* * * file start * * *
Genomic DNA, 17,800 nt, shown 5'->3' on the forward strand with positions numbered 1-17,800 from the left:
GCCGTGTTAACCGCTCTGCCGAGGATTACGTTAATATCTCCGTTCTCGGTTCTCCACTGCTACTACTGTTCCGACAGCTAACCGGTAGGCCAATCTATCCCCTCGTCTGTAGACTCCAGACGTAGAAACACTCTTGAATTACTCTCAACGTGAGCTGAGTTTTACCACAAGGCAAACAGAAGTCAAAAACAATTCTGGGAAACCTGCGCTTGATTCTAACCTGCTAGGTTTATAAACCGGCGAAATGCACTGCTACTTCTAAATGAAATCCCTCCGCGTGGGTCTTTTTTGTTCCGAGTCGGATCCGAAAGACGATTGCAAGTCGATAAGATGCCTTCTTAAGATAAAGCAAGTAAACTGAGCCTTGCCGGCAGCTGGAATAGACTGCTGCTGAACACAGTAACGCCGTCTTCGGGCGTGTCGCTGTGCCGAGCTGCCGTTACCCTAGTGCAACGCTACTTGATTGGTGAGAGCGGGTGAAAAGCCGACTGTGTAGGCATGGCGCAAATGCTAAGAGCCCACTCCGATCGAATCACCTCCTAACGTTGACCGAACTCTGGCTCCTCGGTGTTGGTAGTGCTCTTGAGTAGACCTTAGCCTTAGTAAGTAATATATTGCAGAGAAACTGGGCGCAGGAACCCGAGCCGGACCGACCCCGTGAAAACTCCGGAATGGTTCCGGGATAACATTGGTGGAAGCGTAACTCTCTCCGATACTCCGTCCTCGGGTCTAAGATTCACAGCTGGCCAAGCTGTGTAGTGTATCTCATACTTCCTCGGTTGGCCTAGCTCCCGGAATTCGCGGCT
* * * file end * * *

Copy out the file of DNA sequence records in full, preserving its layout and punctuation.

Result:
Genomic DNA, 17,800 nt, shown 5'->3' on the forward strand with positions numbered 1-17,800 from the left:
GCCGTGTTAACCGCTCTGCCGAGGATTACGTTAATATCTCCGTTCTCGGTTCTCCACTGCTACTACTGTTCCGACAGCTAACCGGTAGGCCAATCTATCCCCTCGTCTGTAGACTCCAGACGTAGAAACACTCTTGAATTACTCTCAACGTGAGCTGAGTTTTACCACAAGGCAAACAGAAGTCAAAAACAATTCTGGGAAACCTGCGCTTGATTCTAACCTGCTAGGTTTATAAACCGGCGAAATGCACTGCTACTTCTAAATGAAATCCCTCCGCGTGGGTCTTTTTTGTTCCGAGTCGGATCCGAAAGACGATTGCAAGTCGATAAGATGCCTTCTTAAGATAAAGCAAGTAAACTGAGCCTTGCCGGCAGCTGGAATAGACTGCTGCTGAACACAGTAACGCCGTCTTCGGGCGTGTCGCTGTGCCGAGCTGCCGTTACCCTAGTGCAACGCTACTTGATTGGTGAGAGCGGGTGAAAAGCCGACTGTGTAGGCATGGCGCAAATGCTAAGAGCCCACTCCGATCGAATCACCTCCTAACGTTGACCGAACTCTGGCTCCTCGGTGTTGGTAGTGCTCTTGAGTAGACCTTAGCCTTAGTAAGTAATATATTGCAGAGAAACTGGGCGCAGGAACCCGAGCCGGACCGACCCCGTGAAAACTCCGGAATGGTTCCGGGATAACATTGGTGGAAGCGTAACTCTCTCCGATACTCCGTCCTCGGGTCTAAGATTCACAGCTGGCCAAGCTGTGTAGTGTATCTCATACTTCCTCGGTTGGCCTAGCTCCCGGAATTCGCGGCT